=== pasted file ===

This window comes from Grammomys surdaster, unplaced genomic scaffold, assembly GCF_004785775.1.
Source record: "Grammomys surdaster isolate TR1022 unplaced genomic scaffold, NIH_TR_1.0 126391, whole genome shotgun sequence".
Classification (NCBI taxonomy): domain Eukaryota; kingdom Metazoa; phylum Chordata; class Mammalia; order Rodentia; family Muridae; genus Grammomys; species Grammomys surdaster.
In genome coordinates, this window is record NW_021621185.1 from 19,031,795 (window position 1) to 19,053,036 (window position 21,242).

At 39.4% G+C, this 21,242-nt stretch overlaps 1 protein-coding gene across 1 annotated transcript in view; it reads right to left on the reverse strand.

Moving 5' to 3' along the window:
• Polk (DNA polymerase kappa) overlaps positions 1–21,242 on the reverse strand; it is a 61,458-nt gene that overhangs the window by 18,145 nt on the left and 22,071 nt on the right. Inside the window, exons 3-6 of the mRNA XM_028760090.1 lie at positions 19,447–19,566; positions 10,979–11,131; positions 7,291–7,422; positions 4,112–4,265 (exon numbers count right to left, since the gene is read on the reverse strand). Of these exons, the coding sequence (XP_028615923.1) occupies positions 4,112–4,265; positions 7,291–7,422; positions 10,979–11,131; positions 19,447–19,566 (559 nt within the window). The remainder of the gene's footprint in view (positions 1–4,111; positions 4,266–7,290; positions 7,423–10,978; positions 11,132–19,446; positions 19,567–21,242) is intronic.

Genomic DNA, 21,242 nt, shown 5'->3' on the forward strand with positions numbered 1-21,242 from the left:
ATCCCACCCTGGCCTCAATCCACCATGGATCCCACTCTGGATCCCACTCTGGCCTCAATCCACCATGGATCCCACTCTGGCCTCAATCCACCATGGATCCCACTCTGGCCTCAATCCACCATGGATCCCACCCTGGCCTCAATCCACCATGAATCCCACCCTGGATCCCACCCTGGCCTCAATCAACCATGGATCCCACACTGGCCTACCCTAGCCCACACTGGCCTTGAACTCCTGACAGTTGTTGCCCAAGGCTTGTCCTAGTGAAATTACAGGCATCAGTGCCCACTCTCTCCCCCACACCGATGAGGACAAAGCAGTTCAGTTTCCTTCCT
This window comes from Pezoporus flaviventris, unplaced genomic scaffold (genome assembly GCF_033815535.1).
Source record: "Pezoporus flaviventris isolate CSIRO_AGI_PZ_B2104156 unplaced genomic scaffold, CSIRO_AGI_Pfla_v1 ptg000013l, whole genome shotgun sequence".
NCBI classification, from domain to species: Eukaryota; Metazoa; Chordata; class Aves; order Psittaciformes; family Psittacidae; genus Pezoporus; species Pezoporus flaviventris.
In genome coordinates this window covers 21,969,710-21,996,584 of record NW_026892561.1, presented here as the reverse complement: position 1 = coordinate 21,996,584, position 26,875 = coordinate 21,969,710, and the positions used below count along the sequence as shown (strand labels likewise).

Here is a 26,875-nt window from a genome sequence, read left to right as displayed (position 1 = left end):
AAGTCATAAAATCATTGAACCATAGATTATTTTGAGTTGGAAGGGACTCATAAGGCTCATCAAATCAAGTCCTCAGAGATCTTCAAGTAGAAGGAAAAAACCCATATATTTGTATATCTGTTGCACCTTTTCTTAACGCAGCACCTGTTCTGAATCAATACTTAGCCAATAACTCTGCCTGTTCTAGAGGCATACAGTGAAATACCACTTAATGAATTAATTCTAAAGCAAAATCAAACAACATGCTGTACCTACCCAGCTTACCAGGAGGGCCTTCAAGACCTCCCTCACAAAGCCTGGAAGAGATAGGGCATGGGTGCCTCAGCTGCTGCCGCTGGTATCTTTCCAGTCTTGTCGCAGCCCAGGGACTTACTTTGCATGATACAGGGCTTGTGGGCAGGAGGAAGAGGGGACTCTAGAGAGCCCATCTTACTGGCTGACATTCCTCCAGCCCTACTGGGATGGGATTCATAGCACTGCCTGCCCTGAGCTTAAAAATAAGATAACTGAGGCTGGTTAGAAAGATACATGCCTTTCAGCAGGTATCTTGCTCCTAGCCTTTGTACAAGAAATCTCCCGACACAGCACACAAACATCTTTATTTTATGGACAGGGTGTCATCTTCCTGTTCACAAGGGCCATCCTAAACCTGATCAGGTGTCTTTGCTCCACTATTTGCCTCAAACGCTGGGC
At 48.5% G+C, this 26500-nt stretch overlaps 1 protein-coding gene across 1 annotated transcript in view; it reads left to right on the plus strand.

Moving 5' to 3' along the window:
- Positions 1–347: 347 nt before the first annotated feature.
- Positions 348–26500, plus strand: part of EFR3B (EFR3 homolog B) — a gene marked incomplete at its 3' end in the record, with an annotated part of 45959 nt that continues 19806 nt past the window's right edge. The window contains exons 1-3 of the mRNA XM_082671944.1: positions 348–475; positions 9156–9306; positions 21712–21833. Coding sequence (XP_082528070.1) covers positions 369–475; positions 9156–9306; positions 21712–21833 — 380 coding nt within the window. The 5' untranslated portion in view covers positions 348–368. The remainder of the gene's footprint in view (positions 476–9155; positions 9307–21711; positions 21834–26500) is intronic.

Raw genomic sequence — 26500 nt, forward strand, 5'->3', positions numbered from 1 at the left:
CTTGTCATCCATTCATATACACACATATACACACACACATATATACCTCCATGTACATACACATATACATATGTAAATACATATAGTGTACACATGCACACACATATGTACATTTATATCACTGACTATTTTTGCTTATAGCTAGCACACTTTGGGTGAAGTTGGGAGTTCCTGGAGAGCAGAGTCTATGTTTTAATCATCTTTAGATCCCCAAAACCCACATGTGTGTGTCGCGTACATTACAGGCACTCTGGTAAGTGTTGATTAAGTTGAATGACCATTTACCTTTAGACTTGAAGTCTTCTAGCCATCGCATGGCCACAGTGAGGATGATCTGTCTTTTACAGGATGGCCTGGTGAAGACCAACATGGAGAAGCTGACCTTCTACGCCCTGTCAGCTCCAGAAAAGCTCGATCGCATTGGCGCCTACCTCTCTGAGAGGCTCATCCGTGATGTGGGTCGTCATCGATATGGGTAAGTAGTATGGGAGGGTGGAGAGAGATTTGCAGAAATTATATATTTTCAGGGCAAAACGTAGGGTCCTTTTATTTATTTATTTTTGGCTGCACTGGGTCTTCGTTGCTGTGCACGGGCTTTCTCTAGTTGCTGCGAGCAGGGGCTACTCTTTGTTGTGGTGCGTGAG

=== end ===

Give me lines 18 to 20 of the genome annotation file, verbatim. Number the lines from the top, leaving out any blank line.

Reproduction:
- Positions 1–347: 347 nt before the first annotated feature.
- Positions 348–26500, plus strand: part of EFR3B (EFR3 homolog B) — a gene marked incomplete at its 3' end in the record, with an annotated part of 45959 nt that continues 19806 nt past the window's right edge. The window contains exons 1-3 of the mRNA XM_082671944.1: positions 348–475; positions 9156–9306; positions 21712–21833. Coding sequence (XP_082528070.1) covers positions 369–475; positions 9156–9306; positions 21712–21833 — 380 coding nt within the window. The 5' untranslated portion in view covers positions 348–368. The remainder of the gene's footprint in view (positions 476–9155; positions 9307–21711; positions 21834–26500) is intronic.

Raw genomic sequence — 26500 nt, forward strand, 5'->3', positions numbered from 1 at the left: